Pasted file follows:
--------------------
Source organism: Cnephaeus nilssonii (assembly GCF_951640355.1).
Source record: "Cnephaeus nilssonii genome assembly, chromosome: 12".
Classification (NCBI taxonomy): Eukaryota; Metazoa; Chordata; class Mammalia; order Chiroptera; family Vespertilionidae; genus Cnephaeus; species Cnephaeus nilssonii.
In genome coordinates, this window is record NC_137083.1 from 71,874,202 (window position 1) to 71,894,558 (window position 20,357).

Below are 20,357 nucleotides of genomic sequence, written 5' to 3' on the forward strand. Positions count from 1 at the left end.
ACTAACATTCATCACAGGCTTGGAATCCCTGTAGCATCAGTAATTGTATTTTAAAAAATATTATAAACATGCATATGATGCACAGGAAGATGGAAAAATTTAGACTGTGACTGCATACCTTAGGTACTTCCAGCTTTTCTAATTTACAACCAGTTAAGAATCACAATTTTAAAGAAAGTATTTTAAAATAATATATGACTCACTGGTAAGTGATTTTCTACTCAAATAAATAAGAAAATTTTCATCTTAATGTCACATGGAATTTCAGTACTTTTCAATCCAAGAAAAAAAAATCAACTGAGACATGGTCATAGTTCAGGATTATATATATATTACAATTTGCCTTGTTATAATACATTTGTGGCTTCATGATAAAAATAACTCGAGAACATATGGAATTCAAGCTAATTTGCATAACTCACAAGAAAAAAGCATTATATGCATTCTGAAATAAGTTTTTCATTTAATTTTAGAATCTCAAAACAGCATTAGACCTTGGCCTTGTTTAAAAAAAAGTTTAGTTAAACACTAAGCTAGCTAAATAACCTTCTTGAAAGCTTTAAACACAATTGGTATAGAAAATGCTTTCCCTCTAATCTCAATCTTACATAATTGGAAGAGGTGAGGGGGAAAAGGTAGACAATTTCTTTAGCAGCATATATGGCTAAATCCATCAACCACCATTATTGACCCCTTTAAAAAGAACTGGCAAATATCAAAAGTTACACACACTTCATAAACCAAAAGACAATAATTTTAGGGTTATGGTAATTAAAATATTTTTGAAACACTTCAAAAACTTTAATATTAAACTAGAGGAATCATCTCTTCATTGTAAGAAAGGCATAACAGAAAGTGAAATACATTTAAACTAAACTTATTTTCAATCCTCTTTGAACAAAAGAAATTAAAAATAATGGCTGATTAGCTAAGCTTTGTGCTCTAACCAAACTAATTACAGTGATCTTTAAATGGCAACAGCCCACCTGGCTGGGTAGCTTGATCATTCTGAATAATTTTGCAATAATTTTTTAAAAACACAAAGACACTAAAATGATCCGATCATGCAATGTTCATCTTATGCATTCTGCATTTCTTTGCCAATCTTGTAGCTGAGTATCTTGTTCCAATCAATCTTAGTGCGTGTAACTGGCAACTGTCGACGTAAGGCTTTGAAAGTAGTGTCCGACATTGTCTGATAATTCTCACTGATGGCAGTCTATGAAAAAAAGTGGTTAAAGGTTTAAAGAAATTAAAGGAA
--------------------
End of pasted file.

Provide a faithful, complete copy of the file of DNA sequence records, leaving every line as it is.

Source organism: Cnephaeus nilssonii (assembly GCF_951640355.1).
Source record: "Cnephaeus nilssonii genome assembly, chromosome: 12".
Classification (NCBI taxonomy): Eukaryota; Metazoa; Chordata; class Mammalia; order Chiroptera; family Vespertilionidae; genus Cnephaeus; species Cnephaeus nilssonii.
In genome coordinates, this window is record NC_137083.1 from 71,874,202 (window position 1) to 71,894,558 (window position 20,357).

Below are 20,357 nucleotides of genomic sequence, written 5' to 3' on the forward strand. Positions count from 1 at the left end.
ACTAACATTCATCACAGGCTTGGAATCCCTGTAGCATCAGTAATTGTATTTTAAAAAATATTATAAACATGCATATGATGCACAGGAAGATGGAAAAATTTAGACTGTGACTGCATACCTTAGGTACTTCCAGCTTTTCTAATTTACAACCAGTTAAGAATCACAATTTTAAAGAAAGTATTTTAAAATAATATATGACTCACTGGTAAGTGATTTTCTACTCAAATAAATAAGAAAATTTTCATCTTAATGTCACATGGAATTTCAGTACTTTTCAATCCAAGAAAAAAAAATCAACTGAGACATGGTCATAGTTCAGGATTATATATATATTACAATTTGCCTTGTTATAATACATTTGTGGCTTCATGATAAAAATAACTCGAGAACATATGGAATTCAAGCTAATTTGCATAACTCACAAGAAAAAAGCATTATATGCATTCTGAAATAAGTTTTTCATTTAATTTTAGAATCTCAAAACAGCATTAGACCTTGGCCTTGTTTAAAAAAAAGTTTAGTTAAACACTAAGCTAGCTAAATAACCTTCTTGAAAGCTTTAAACACAATTGGTATAGAAAATGCTTTCCCTCTAATCTCAATCTTACATAATTGGAAGAGGTGAGGGGGAAAAGGTAGACAATTTCTTTAGCAGCATATATGGCTAAATCCATCAACCACCATTATTGACCCCTTTAAAAAGAACTGGCAAATATCAAAAGTTACACACACTTCATAAACCAAAAGACAATAATTTTAGGGTTATGGTAATTAAAATATTTTTGAAACACTTCAAAAACTTTAATATTAAACTAGAGGAATCATCTCTTCATTGTAAGAAAGGCATAACAGAAAGTGAAATACATTTAAACTAAACTTATTTTCAATCCTCTTTGAACAAAAGAAATTAAAAATAATGGCTGATTAGCTAAGCTTTGTGCTCTAACCAAACTAATTACAGTGATCTTTAAATGGCAACAGCCCACCTGGCTGGGTAGCTTGATCATTCTGAATAATTTTGCAATAATTTTTTAAAAACACAAAGACACTAAAATGATCCGATCATGCAATGTTCATCTTATGCATTCTGCATTTCTTTGCCAATCTTGTAGCTGAGTATCTTGTTCCAATCAATCTTAGTGCGTGTAACTGGCAACTGTCGACGTAAGGCTTTGAAAGTAGTGTCCGACATTGTCTGATAATTCTCACTGATGGCAGTCTATGAAAAAAAGTGGTTAAAGGTTTAAAGAAATTAAAGGAA